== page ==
This Question stems from Ronald Fishers Tea problem in how to design experiments which I have reworded.

Anyway, suppose you have 2 different items in front of you, 5 of each which we can just call red and blue. So you have 10 items total, and you want to randomly select the 5 red ones. The probability of getting this correct is $$\frac{1}{10 \choose 5}$$ but I can't shake the intuition that it would be $$\frac{5}{10}$$ and I can't reason with myself as to why it wouldn't be. Can someone explain intuitively and not mathematically why it wouldn't be because I am able to conclude mathematically that it's not.

The probability of randomly drawing one red item is $$\frac{5}{10}$$. But, after drawing that first one, the probability of drawing another red item is now $$\frac{4}{9}$$, since 9 items remain in total, and of them, 4 are still red. The next one is $$\frac{3}{8}$$, then $$\frac{2}{7}$$, and the final one has probability $$\frac{1}{6}$$.

The probability of all five of these events occurring is their product:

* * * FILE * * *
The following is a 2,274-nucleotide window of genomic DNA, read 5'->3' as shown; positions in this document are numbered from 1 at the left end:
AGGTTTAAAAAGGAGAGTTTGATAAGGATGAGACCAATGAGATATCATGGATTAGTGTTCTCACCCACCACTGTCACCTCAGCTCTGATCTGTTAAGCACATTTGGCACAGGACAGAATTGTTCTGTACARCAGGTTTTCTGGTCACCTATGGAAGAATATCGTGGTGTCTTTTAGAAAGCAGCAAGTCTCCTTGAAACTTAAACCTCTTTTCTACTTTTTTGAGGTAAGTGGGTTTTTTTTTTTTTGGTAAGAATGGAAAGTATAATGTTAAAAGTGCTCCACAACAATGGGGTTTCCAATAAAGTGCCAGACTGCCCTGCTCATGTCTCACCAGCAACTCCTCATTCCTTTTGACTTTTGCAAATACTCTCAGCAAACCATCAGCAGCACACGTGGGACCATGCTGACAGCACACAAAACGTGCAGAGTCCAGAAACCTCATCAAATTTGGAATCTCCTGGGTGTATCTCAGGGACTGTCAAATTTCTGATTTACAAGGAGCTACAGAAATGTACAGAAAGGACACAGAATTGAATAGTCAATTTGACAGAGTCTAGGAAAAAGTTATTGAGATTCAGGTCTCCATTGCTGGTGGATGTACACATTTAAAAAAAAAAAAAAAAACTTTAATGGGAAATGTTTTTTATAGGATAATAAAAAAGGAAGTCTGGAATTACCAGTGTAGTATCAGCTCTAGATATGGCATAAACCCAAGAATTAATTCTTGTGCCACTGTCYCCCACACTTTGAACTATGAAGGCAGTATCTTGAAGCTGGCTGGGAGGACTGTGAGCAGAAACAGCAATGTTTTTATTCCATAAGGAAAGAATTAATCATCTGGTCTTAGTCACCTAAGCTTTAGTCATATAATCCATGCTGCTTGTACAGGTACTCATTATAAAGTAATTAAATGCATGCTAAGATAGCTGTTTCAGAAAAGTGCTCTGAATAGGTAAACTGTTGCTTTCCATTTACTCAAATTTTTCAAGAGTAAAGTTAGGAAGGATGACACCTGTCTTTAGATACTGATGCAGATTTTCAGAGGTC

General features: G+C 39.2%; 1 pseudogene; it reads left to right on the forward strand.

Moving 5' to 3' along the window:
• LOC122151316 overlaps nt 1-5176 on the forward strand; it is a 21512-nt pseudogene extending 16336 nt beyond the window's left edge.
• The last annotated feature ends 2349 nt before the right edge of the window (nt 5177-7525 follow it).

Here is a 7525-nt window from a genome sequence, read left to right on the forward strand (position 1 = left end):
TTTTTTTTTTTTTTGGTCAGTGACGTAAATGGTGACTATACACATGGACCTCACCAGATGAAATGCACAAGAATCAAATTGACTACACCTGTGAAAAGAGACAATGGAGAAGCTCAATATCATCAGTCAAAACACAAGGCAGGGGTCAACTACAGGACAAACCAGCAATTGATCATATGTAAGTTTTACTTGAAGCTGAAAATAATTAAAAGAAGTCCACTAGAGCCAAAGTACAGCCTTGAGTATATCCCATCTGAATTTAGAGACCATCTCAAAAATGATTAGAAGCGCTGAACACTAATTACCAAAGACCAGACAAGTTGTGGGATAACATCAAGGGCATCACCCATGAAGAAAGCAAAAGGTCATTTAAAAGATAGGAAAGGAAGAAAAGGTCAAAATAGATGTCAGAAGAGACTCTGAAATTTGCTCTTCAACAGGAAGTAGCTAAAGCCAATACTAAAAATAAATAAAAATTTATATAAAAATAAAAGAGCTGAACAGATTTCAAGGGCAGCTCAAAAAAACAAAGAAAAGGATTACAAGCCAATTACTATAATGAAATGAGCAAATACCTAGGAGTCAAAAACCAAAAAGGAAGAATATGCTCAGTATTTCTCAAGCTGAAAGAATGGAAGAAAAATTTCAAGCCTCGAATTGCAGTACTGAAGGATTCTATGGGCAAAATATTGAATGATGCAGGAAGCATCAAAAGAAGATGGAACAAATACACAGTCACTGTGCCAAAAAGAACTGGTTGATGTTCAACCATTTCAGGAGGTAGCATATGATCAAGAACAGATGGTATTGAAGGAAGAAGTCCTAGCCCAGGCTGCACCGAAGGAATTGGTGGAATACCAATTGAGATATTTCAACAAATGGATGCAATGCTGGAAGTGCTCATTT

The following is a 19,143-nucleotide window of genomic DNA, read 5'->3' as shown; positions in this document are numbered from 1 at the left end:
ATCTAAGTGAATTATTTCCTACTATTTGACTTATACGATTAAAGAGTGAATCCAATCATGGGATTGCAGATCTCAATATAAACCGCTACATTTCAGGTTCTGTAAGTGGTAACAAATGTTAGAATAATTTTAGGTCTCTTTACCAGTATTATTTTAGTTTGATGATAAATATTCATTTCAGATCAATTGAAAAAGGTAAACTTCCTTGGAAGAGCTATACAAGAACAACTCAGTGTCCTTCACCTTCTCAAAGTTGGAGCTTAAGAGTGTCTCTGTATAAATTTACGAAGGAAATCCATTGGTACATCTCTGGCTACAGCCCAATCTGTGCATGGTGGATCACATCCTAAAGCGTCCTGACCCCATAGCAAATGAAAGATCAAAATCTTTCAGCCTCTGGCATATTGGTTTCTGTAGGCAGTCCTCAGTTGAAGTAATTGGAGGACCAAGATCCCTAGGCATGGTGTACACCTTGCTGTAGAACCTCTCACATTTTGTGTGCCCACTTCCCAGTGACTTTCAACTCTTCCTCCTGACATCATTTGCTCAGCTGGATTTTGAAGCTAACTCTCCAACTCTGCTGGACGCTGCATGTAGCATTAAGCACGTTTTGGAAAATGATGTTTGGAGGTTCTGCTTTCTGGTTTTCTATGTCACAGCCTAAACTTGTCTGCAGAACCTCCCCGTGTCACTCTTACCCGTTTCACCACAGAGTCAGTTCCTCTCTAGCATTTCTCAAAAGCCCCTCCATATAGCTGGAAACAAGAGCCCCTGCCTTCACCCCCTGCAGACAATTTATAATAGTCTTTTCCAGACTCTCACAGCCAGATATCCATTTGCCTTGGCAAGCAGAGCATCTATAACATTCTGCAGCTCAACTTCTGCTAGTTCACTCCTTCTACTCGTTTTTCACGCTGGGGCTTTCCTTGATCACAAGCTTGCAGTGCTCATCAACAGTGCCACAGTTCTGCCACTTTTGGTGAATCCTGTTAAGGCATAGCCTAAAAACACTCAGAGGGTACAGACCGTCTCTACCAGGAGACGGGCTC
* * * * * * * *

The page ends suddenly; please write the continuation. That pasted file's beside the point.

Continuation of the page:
$$p = \frac{5}{10}*\frac{4}{9}*\frac{3}{8}*\frac{2}{7}*\frac{1}{6}$$

$$= \frac{5*4*3*2*1}{10*9*8*7*6}$$

$$= \frac{5!}{\frac{10!}{5!}}$$

$$= \frac{1}{\frac{10!}{5!5!}}$$

$$= \frac{1}{10 \choose 5}$$

Here is an intuitive answer: by the same reasoning, if there are $$100 \, 000$$ balls, $$50 \, 000$$ red and $$50 \, 000$$ blue, then the chance of picking $$50 \, 000$$ reds would be $$50 \, 000/100 \, 000 = 1/2$$. But this is absurd! If you make $$50 \, 000$$ selections, then the chance of all of them being red would be tiny.

You might be confusing this with a different scenario. If there are $$10$$ balls and $$5$$ reds, then the chance of picking a red is equal to $$5/10 = 1/2$$. However, this is different from making $$5$$ selections, and considering the probability that all $$5$$ of them are red.

If the probability of getting $$5$$ reds were $$\frac{5}{10}=\frac{1}{2}$$, then by symmetry, we would expect the probability of getting $$5$$ blues to also be $$\frac{1}{2}$$. From this, we would conclude that the probability of getting a mix of reds and blues would be $$1-\frac{1}{2}-\frac{1}{2}=0$$. However, we know that the probability of getting a mix of reds and blues is non-zero, leading to a contradiction. Therefore, the probability of getting $$5$$ reds cannot by $$\frac{5}{10}$$.